For more information on nationally recommended vaccinations and subsidies available, please visit the HealthHub at:


[1] Please visit Ministry of Health Saudi Arabia’s website for details on the prevailing requirements for Haj:

[2] Meningococcal conjugate vaccine can be administered in children as early as 6 weeks of age. Please approach your doctor for advice on the type of meningococcal conjugate vaccines that are suitable for children below one year of age.



  • Pilgrims with pre-existing major medical conditions (e.g. diabetes, chronic lung disease, chronic renal disease, immunodeficiency) should consult a doctor before travelling to assess whether making the pilgrimage is medically advisable.
  • Always observe and practise good personal hygiene.
  • Practise frequent hand washing with soap and water (e.g. before handling food or eating, after going to toilet, or when hands are dirty from coughing or sneezing). If water is not available, use an alcohol-based hand sanitiser that contains at least 60% alcohol.
  • Eat food that have been fully cooked and wash fruits and vegetables properly before eating them. Avoid consuming raw and unpasteurised milk, undercooked meats and seafood, or food prepared under unsanitary conditions.
  • Avoid close contact with persons who are unwell, such as those suffering from respiratory infections.
  • Avoid contact with camels and other wild animals, including visits to camel farms and consumption or exposure to their products (e.g. raw meat, unpasteurised milk, urine). If contact has been made, wash hands with soap thoroughly.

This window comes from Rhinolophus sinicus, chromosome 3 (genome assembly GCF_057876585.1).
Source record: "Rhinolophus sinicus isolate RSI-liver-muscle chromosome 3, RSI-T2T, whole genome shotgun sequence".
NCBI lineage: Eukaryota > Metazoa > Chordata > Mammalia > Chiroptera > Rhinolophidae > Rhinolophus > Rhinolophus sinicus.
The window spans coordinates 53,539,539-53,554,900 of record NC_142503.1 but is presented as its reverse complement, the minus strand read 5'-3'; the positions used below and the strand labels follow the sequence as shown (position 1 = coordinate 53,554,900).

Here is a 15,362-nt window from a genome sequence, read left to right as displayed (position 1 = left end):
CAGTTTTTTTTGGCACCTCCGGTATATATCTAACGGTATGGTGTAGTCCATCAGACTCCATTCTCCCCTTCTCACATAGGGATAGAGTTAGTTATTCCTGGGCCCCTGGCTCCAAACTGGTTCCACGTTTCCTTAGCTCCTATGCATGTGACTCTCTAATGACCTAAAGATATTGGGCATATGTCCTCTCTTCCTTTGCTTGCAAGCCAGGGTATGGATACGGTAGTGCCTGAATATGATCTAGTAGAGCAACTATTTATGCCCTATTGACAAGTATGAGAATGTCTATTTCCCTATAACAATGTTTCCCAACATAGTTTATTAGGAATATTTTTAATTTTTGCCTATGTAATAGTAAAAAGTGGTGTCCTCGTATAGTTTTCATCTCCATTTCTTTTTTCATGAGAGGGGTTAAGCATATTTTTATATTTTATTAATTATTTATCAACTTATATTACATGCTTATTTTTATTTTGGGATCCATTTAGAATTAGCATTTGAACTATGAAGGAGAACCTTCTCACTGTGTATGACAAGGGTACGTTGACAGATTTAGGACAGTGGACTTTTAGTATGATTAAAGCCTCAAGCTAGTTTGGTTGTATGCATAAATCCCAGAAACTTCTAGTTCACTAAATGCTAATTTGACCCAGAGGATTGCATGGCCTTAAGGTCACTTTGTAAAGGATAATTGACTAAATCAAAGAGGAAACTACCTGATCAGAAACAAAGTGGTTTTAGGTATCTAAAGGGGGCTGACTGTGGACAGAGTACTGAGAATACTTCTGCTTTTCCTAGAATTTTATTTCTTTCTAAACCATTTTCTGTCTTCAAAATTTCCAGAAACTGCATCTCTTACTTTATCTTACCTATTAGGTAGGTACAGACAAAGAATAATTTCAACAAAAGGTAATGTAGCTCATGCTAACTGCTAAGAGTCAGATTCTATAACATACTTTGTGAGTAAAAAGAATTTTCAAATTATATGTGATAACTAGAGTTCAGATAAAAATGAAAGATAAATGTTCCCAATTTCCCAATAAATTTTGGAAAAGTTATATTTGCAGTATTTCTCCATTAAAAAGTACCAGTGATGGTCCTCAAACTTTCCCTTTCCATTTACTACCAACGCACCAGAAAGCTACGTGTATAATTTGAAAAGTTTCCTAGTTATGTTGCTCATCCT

• Avoid visiting healthcare institutions in the Middle East unless it is necessary to do so as part of accessing medical care.
  • Pilgrims are advised to wear masks (i.e. surgical masks) especially when in crowded places.
  • Wear a surgical mask and seek medical attention promptly if you become unwell while travelling or within 2 weeks after returning to Singapore, and inform the doctor of your travel history.



Middle East Respiratory Syndrome (MERS)

Middle East Respiratory Syndrome (MERS) is viral illness caused by the Middle East Respiratory Syndrome Coronavirus (MERS-CoV). According to the World Health Organization’s (WHO) MERS situational report [3] on 8 May 2024, a total of 2613 cases of MERS-CoV infection have been reported in 27 countries as at 21 April 2024, since the first MERS-CoV case in 2012. Majority of the cases were reported from Saudi Arabia, with four confirmed cases and two deaths reported from Saudi Arabia in 2024.

Symptoms of MERS-CoV infection include fever, cough and shortness of breath. MERS-CoV infection may result in severe illness and complications, such as pneumonia, and death occurs in about a third of infected individuals. The virus is present in infected dromedary camels and can spread to humans through contact with infected animals or contaminated animal products. It may also spread through close contact with infected persons and in healthcare settings.

 [3]Please refer to WHO website for more details on the healthcare-associated MERS cases in Saudi Arabia in April 2024: 

For more information on MERS, please refer to:    


Leave a Reply

Your email address will not be published. Required fields are marked *